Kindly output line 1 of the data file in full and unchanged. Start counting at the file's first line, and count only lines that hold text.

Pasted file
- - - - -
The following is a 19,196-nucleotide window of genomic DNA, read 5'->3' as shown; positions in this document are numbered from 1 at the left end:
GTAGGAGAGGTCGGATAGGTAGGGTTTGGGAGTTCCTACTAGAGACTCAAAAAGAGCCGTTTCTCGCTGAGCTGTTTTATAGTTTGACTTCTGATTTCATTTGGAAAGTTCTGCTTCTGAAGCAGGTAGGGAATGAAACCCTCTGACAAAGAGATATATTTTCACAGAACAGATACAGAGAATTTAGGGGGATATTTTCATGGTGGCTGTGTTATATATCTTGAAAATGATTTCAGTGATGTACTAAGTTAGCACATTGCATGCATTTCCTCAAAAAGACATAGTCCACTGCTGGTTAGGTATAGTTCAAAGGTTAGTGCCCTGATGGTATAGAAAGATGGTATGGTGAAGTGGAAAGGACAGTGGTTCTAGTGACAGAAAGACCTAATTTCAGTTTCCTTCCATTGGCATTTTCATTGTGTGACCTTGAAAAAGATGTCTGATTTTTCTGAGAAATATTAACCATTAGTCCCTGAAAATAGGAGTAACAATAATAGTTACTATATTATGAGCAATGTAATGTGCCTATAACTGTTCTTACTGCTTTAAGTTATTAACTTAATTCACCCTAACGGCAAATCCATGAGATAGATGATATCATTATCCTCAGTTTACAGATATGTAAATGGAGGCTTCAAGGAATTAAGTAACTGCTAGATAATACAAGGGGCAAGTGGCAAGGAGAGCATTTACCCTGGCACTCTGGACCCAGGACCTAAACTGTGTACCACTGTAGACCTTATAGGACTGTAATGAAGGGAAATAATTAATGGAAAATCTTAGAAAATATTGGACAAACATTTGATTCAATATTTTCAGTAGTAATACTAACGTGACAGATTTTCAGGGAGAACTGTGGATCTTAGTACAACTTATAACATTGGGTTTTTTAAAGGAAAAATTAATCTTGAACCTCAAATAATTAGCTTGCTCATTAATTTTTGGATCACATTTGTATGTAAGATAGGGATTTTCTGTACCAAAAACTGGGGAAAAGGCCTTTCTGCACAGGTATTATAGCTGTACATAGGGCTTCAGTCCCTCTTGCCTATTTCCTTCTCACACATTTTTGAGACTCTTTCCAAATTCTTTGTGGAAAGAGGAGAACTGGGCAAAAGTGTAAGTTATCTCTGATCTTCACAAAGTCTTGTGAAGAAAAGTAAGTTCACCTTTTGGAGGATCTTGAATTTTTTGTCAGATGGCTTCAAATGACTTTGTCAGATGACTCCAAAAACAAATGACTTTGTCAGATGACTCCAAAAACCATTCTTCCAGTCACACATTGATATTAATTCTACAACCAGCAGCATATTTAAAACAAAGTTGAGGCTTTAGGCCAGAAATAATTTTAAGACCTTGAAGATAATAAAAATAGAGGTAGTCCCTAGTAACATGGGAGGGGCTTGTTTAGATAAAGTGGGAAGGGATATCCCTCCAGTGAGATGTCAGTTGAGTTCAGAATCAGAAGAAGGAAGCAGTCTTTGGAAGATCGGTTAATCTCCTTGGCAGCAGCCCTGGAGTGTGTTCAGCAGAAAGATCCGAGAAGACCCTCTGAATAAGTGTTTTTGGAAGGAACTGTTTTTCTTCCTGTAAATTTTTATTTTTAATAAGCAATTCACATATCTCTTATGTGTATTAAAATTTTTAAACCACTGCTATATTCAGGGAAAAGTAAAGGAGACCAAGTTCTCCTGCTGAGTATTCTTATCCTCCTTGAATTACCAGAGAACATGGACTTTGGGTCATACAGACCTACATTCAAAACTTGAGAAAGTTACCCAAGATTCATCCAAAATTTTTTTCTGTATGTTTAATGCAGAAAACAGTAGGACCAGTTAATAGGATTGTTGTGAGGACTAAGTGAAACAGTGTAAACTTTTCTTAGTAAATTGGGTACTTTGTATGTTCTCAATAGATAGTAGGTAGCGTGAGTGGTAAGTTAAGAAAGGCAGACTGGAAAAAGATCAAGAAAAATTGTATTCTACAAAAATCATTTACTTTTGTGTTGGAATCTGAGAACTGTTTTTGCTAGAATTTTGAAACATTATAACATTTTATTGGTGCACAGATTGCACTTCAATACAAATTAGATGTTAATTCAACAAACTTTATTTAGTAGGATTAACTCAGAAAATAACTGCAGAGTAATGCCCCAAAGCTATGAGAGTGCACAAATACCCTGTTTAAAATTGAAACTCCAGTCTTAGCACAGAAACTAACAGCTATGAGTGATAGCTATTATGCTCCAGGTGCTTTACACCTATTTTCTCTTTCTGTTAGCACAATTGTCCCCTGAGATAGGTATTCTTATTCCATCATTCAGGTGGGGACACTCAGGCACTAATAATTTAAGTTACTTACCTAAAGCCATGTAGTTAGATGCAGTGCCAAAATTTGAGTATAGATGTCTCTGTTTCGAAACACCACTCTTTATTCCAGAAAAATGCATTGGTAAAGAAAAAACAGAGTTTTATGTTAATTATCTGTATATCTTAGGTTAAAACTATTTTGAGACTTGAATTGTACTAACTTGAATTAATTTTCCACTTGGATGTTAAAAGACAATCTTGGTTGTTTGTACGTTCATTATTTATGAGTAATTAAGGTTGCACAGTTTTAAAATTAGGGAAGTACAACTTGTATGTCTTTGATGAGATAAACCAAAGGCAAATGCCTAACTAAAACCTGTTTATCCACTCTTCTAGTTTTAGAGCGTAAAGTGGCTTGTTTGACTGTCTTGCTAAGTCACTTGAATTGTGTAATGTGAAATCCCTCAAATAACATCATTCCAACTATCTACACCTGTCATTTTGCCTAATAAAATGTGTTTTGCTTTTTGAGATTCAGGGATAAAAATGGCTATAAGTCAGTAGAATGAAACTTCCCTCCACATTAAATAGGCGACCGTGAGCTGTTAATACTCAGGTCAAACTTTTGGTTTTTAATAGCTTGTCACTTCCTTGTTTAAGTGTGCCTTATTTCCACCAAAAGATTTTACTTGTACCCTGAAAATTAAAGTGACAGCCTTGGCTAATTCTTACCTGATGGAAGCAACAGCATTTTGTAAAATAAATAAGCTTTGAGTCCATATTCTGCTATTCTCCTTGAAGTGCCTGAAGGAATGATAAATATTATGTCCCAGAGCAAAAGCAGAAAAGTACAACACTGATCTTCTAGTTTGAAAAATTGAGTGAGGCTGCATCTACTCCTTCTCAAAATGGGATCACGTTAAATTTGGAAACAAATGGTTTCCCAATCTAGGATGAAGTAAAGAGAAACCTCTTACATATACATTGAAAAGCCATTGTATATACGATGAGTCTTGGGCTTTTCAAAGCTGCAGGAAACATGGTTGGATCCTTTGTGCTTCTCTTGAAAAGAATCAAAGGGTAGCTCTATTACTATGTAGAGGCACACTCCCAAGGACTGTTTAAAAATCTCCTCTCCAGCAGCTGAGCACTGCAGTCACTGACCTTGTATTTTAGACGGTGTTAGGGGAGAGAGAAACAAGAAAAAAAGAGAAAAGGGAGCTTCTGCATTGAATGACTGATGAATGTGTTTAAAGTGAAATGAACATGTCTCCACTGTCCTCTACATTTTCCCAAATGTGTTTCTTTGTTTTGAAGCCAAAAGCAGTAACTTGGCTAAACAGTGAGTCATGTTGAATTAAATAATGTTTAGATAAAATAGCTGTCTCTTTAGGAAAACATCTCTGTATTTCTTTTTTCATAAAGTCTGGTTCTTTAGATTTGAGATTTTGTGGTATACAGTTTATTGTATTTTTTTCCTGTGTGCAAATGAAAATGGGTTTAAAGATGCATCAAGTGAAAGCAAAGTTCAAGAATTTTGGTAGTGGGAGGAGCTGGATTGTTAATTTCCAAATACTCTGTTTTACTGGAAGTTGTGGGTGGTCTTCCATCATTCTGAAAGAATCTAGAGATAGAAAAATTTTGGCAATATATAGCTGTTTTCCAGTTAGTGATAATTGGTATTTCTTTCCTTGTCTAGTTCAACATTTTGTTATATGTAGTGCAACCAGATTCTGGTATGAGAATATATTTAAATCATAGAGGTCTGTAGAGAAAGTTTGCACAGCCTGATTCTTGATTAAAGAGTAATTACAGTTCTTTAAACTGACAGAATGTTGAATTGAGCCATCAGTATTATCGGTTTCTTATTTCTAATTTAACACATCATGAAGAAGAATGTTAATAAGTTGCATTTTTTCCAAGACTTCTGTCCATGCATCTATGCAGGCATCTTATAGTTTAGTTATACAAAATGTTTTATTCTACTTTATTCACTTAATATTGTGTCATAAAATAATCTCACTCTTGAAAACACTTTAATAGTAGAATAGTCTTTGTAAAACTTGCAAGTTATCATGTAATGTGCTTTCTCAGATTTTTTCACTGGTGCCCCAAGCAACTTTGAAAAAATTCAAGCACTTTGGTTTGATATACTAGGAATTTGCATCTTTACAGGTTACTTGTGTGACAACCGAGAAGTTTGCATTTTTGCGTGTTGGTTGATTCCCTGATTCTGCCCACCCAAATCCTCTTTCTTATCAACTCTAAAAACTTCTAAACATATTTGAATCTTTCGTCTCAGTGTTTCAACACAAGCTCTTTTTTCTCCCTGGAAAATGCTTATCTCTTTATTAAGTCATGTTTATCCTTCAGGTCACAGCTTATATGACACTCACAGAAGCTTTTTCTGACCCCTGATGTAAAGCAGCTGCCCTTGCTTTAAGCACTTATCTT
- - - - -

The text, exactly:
The following is a 19,196-nucleotide window of genomic DNA, read 5'->3' as shown; positions in this document are numbered from 1 at the left end: